Reluctant Entertainers: Singles Can Offer Hospitality, Too
- 2008 18 Jan
“…Let us consider how to stir up one another to love and good works, not neglecting to meet together, as is the habit of some, but encouraging one another, and all the more as you see the Day drawing near.” Heb 10: 24-25 (RSV)
Myth: I need to be part of a “couple” in order to offer hospitality.
Buster: Reach out. Keep it simple. Have a plan.
I recently received an email from a friend asking me to write about hospitality for singles. This is what she shared with me:
When the kids were younger and I was married I loved to entertain. After the divorce I think that part of me disappeared, also because hospitality was such a "family" affair and we all had our part. Back then our friends kind of disappeared after we divorced - so sad, but true. Divorce is such a rotten part of society and families. I never thought it would be part of my life.
Do you have single friends who entertain? If so, maybe a post on "singleness" would be appropriate!
I can’t help but think back to my single days. Accepting the state you are in when you don’t want to be there is tough. It becomes a matter of trusting God and moving on from there. Spending more time with family and friends is one way to improve the quality of your life, regardless of your current state. Connecting with others is so important.
Love gives us the vision to see others through God’s eyes, and the compassion to get involved. It frees us from fear and gears us up to reach out to those around us. But we have to be willing to take a risk!
It can be scary entertaining alone. But by keeping it simple and having a plan, it really can come together. I think of my friend Jenny in her single years. She was very good at having other couples over. She would tell each person what to bring. And when we arrived at her home, she’d grab one of the married guys and ask them to BBQ the meat.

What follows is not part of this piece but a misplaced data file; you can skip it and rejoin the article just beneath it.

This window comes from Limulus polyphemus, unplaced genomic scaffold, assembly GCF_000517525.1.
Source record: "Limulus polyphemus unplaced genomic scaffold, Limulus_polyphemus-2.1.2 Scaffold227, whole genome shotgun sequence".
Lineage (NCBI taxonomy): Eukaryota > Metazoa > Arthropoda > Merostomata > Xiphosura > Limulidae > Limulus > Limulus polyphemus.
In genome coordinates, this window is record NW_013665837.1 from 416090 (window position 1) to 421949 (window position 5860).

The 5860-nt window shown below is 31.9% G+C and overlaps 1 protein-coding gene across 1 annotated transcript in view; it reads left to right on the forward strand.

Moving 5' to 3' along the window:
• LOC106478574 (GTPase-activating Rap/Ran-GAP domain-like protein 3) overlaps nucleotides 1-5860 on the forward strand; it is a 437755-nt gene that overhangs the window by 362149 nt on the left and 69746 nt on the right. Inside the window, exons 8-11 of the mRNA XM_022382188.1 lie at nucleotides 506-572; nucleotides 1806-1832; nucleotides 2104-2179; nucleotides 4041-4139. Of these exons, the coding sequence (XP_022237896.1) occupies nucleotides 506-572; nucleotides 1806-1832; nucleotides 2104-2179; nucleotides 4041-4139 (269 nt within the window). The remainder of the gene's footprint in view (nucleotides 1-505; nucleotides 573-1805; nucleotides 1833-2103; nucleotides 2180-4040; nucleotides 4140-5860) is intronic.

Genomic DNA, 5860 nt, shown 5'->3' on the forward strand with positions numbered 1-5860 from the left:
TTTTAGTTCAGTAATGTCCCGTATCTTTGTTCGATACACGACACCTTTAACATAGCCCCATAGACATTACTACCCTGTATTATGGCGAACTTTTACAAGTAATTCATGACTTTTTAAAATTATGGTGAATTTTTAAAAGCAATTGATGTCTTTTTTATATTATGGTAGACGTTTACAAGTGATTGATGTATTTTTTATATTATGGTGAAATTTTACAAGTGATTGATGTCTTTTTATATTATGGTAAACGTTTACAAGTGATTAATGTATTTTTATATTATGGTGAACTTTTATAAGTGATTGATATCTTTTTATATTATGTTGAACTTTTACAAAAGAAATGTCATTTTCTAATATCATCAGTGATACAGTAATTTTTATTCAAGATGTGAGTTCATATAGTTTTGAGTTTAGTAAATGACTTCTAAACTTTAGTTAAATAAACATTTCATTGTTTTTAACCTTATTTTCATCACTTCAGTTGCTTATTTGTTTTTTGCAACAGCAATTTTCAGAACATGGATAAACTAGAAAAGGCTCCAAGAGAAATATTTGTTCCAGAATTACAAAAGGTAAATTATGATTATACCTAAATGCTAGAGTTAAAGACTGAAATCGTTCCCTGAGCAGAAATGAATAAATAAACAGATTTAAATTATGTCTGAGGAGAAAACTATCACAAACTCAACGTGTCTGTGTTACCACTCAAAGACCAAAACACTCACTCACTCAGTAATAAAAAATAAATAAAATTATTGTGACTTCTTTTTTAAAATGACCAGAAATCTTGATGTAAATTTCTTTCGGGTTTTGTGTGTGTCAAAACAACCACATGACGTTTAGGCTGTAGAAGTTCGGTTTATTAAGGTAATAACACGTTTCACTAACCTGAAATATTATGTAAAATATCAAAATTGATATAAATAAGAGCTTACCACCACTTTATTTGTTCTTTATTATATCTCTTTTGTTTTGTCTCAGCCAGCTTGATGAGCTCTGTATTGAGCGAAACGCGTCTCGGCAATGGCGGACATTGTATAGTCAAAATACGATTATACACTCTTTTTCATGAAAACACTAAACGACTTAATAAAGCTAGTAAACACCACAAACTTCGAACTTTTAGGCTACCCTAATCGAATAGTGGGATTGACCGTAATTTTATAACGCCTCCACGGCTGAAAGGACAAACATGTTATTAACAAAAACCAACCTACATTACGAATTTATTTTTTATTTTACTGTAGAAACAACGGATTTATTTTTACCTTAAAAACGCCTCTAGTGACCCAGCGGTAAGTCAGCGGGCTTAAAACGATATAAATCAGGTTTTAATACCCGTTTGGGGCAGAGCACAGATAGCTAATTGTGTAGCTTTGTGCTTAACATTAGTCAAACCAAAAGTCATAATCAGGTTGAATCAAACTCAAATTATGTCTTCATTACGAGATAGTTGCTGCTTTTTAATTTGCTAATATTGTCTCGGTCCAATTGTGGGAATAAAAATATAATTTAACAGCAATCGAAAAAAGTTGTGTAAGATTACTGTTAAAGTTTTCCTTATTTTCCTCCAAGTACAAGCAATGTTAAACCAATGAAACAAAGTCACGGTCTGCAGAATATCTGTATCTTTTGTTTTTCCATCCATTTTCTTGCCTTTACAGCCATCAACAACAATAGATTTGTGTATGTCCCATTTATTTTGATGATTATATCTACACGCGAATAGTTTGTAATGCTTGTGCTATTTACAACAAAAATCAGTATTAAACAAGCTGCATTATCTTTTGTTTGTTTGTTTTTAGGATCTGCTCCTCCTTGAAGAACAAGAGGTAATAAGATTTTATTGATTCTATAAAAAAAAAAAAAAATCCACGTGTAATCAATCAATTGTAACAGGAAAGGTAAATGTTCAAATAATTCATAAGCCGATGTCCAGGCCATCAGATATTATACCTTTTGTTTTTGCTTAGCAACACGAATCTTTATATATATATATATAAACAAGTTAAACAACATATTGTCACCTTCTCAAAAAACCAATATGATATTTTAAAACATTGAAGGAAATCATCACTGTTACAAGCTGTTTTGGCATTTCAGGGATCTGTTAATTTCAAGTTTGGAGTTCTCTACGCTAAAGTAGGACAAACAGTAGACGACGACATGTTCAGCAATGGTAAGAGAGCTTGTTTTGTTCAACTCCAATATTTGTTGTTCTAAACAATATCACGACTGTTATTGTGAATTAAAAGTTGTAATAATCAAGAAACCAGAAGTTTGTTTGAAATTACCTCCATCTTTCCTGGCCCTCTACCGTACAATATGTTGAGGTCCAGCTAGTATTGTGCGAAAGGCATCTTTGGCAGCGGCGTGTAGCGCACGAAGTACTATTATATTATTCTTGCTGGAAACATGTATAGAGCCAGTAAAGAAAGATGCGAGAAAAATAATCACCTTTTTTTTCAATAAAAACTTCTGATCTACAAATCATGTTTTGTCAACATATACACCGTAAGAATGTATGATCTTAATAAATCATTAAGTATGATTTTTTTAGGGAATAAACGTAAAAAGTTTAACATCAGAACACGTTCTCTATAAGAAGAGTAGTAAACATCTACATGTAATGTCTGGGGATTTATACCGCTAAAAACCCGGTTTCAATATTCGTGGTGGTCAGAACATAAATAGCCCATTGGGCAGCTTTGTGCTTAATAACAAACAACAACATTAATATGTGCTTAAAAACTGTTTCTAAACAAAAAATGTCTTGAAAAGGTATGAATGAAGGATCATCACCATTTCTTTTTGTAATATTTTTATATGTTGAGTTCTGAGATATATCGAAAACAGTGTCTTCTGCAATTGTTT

Enlisting the men's help took the pressure off of her to have to do everything. Besides, guests want to get in and help! Some wonderful memories resulted from Jenny’s willingness to host others in her home. One evening we pushed the furniture aside and a guest taught us some dance moves. Cha-Cha!
Perhaps you’re worried about entertaining a family in your single-person dwelling. What about putting up a badminton net or buying a bocce ball or croquet set if you are having an entire family over?
A single person can host community groups or social groups and include a meal or plan it as a potluck. Divorced parents can host other divorced parents. Single parents can host other children and those children’s parents. Or host a luncheon where you invite just girlfriends, if you are not comfortable having a married couple over.
Meal planning can be rather simple, especially if cooking is not your strength. Because we live in a “Costco era,” where buying pre-made meals is so accessible, it’s easy to buy a main course and then ask your guests to bring the rest of the dishes. Divide things up among your guests, throw a pan of brownies into the oven for dessert, and make a homemade chocolate sauce for topping.
If conversation is a worry to you, check out Igniting Conversation for some great tips!
It might take some time for you to segue from the world of singleness into the world of “entertaining” or opening up your home. Much depends on how you view yourself. Sometimes singles don’t feel they identify well with married couples, so they don’t even try or are afraid to try. And married couples sometimes drop the ball on reaching out to unmarried individuals. But we can learn a lot from others, single or not, and others can learn a lot from us. If you have children, it’s especially important to model the importance of hospitality. Communing or “community” is so important no matter what state we are in.
Please encourage someone single today. Maybe someone comes to mind and you could invite that person over for dinner. Or, pass this article on to someone who needs the extra boost. My single years taught me the more I reach out to those around me, the more those people become “family” to me!
I am encouraged by Reinhold Niebuhr’s prayer: Serenity accepts the things we cannot change. Courage changes the things we can.
Sandy Coughlin is a wife and mother of 3. She loves her family and loves blessing other people's lives by entertaining in her home. Sandy’s husband, Paul, (who used to be the reluctant entertainer) has come on board, and they often offer hospitality together. Sandy and Paul co-authored a book called Married but Not Engaged (Bethany House, Aug. 2006). It's written to women who are married to "checked out" or emotionally absent men and who want to create a more satisfying, intimate relationship. This article was adapted from Sandy’s regularly updated blog “4 Reluctant Entertainers,” which you can visit at www.reluctantentertainer.com. Get more information on Married but Not Engaged by clicking here.
**This article first published on January 18, 2008.